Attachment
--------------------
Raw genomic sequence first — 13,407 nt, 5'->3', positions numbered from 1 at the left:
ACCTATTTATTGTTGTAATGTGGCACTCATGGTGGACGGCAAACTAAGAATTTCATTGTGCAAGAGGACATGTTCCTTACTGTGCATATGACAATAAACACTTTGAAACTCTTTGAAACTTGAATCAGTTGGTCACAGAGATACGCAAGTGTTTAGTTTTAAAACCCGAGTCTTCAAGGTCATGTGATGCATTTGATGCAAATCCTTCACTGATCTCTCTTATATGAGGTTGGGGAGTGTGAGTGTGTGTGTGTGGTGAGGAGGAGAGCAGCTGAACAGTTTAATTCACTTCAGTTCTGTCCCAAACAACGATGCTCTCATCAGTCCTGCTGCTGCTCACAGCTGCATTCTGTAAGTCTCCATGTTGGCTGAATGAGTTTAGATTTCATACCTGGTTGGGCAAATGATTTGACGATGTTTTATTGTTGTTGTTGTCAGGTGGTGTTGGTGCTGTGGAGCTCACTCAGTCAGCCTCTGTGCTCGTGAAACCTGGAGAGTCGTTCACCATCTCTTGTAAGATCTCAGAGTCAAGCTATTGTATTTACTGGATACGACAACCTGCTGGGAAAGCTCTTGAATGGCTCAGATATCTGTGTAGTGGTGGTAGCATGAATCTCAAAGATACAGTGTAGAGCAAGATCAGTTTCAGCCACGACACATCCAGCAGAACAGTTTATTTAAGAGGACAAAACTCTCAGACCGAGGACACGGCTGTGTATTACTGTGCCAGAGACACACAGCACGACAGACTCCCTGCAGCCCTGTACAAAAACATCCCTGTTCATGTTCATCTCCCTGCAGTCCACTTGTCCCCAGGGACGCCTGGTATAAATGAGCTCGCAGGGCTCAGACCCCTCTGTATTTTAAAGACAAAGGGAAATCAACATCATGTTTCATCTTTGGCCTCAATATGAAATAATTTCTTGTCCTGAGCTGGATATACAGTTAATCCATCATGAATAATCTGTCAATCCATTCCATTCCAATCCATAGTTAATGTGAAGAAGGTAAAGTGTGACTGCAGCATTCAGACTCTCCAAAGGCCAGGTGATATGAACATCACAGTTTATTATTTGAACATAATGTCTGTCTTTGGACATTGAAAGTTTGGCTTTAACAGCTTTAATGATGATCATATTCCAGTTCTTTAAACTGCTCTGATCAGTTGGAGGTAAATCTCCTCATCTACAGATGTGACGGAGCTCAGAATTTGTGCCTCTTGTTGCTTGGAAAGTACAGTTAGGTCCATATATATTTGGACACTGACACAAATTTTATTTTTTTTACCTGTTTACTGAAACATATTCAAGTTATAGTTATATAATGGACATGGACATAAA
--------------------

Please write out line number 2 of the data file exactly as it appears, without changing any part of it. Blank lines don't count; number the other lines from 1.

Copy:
ACCTATTTATTGTTGTAATGTGGCACTCATGGTGGACGGCAAACTAAGAATTTCATTGTGCAAGAGGACATGTTCCTTACTGTGCATATGACAATAAACACTTTGAAACTCTTTGAAACTTGAATCAGTTGGTCACAGAGATACGCAAGTGTTTAGTTTTAAAACCCGAGTCTTCAAGGTCATGTGATGCATTTGATGCAAATCCTTCACTGATCTCTCTTATATGAGGTTGGGGAGTGTGAGTGTGTGTGTGTGGTGAGGAGGAGAGCAGCTGAACAGTTTAATTCACTTCAGTTCTGTCCCAAACAACGATGCTCTCATCAGTCCTGCTGCTGCTCACAGCTGCATTCTGTAAGTCTCCATGTTGGCTGAATGAGTTTAGATTTCATACCTGGTTGGGCAAATGATTTGACGATGTTTTATTGTTGTTGTTGTCAGGTGGTGTTGGTGCTGTGGAGCTCACTCAGTCAGCCTCTGTGCTCGTGAAACCTGGAGAGTCGTTCACCATCTCTTGTAAGATCTCAGAGTCAAGCTATTGTATTTACTGGATACGACAACCTGCTGGGAAAGCTCTTGAATGGCTCAGATATCTGTGTAGTGGTGGTAGCATGAATCTCAAAGATACAGTGTAGAGCAAGATCAGTTTCAGCCACGACACATCCAGCAGAACAGTTTATTTAAGAGGACAAAACTCTCAGACCGAGGACACGGCTGTGTATTACTGTGCCAGAGACACACAGCACGACAGACTCCCTGCAGCCCTGTACAAAAACATCCCTGTTCATGTTCATCTCCCTGCAGTCCACTTGTCCCCAGGGACGCCTGGTATAAATGAGCTCGCAGGGCTCAGACCCCTCTGTATTTTAAAGACAAAGGGAAATCAACATCATGTTTCATCTTTGGCCTCAATATGAAATAATTTCTTGTCCTGAGCTGGATATACAGTTAATCCATCATGAATAATCTGTCAATCCATTCCATTCCAATCCATAGTTAATGTGAAGAAGGTAAAGTGTGACTGCAGCATTCAGACTCTCCAAAGGCCAGGTGATATGAACATCACAGTTTATTATTTGAACATAATGTCTGTCTTTGGACATTGAAAGTTTGGCTTTAACAGCTTTAATGATGATCATATTCCAGTTCTTTAAACTGCTCTGATCAGTTGGAGGTAAATCTCCTCATCTACAGATGTGACGGAGCTCAGAATTTGTGCCTCTTGTTGCTTGGAAAGTACAGTTAGGTCCATATATATTTGGACACTGACACAAATTTTATTTTTTTTACCTGTTTACTGAAACATATTCAAGTTATAGTTATATAATGGACATGGACATAAA